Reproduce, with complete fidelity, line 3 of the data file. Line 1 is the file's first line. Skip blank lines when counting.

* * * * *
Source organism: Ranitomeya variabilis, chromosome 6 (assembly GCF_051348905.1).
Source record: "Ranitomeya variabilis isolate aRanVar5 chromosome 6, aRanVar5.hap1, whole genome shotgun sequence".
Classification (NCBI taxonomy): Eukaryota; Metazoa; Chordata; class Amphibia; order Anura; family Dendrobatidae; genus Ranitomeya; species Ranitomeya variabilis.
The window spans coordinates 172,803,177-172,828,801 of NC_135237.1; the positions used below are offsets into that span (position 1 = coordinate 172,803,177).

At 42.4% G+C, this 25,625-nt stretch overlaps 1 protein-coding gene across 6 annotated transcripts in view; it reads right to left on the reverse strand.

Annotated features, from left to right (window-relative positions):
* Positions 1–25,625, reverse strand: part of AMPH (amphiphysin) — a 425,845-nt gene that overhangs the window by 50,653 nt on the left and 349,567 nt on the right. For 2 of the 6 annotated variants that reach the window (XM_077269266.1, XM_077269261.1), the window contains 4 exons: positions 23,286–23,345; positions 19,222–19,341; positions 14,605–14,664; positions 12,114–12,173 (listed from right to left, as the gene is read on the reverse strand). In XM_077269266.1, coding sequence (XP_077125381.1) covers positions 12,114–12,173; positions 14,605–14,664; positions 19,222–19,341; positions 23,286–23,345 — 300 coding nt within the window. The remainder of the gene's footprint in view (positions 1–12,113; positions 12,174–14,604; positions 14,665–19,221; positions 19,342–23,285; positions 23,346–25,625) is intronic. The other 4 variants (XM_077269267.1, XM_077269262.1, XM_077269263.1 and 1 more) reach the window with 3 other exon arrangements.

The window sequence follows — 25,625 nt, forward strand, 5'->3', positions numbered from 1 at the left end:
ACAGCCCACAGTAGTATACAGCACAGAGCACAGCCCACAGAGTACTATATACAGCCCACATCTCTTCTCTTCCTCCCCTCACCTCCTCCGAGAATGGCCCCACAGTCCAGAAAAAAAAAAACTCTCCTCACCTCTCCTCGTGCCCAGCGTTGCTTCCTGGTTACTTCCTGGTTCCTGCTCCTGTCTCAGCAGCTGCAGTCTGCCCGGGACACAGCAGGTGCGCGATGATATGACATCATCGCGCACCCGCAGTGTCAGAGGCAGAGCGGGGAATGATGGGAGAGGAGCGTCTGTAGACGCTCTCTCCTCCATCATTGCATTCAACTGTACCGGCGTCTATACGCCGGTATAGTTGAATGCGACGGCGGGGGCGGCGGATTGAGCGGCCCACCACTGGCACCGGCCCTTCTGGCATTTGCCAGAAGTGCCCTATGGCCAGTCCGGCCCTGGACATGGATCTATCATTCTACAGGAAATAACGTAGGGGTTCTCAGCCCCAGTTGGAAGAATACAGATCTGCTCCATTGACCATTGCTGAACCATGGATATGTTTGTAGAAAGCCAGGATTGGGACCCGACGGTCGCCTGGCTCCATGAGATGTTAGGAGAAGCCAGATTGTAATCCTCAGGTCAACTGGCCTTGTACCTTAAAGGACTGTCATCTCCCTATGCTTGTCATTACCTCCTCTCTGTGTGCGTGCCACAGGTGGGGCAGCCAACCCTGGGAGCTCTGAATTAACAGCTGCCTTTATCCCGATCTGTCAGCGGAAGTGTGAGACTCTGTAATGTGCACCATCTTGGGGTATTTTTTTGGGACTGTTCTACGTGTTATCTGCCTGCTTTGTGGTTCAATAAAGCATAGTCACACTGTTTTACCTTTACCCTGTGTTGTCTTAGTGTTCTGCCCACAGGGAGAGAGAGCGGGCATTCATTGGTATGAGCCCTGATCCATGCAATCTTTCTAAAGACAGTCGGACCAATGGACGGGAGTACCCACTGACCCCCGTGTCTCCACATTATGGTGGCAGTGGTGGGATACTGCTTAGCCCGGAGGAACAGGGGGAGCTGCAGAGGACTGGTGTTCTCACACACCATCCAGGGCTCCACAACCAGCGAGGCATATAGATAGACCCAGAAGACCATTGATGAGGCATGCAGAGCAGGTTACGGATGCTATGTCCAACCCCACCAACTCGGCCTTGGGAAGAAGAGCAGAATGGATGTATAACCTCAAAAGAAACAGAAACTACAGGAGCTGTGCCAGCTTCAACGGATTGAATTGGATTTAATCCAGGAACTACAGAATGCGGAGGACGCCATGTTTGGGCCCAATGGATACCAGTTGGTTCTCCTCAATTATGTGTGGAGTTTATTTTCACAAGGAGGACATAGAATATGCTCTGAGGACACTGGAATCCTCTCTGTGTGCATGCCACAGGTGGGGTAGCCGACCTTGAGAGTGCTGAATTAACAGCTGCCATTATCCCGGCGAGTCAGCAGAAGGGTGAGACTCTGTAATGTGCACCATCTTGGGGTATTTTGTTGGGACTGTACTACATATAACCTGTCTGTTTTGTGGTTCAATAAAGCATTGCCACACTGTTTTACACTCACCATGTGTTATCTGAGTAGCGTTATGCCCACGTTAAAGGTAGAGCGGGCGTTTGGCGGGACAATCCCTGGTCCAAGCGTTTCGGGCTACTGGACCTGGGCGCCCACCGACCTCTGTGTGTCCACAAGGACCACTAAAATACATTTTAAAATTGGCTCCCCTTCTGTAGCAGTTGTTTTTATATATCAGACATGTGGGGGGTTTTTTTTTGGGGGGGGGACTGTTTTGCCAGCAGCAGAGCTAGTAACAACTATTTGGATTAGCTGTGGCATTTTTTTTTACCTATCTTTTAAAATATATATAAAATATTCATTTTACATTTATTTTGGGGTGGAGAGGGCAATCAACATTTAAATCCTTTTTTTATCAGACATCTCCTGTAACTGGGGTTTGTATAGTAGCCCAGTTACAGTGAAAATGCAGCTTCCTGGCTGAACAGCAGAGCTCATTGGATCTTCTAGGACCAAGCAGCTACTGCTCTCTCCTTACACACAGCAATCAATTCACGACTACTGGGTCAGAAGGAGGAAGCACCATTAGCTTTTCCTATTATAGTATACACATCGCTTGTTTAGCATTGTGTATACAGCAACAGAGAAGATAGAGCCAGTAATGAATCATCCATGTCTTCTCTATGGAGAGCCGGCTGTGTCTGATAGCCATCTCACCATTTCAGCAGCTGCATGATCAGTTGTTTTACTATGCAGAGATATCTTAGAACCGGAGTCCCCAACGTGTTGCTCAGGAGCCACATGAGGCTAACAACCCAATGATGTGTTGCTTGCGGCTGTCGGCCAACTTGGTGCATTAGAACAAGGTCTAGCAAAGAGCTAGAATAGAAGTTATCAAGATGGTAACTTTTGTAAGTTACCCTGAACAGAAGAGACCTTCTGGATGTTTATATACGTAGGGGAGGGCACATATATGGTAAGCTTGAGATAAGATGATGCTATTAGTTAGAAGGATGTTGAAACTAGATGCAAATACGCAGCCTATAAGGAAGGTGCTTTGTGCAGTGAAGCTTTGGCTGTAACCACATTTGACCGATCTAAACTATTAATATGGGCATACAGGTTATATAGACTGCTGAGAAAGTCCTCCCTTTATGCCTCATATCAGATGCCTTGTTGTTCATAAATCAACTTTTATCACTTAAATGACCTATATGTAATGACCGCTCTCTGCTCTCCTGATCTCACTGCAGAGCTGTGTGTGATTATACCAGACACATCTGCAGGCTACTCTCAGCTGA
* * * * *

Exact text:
Classification (NCBI taxonomy): Eukaryota; Metazoa; Chordata; class Amphibia; order Anura; family Dendrobatidae; genus Ranitomeya; species Ranitomeya variabilis.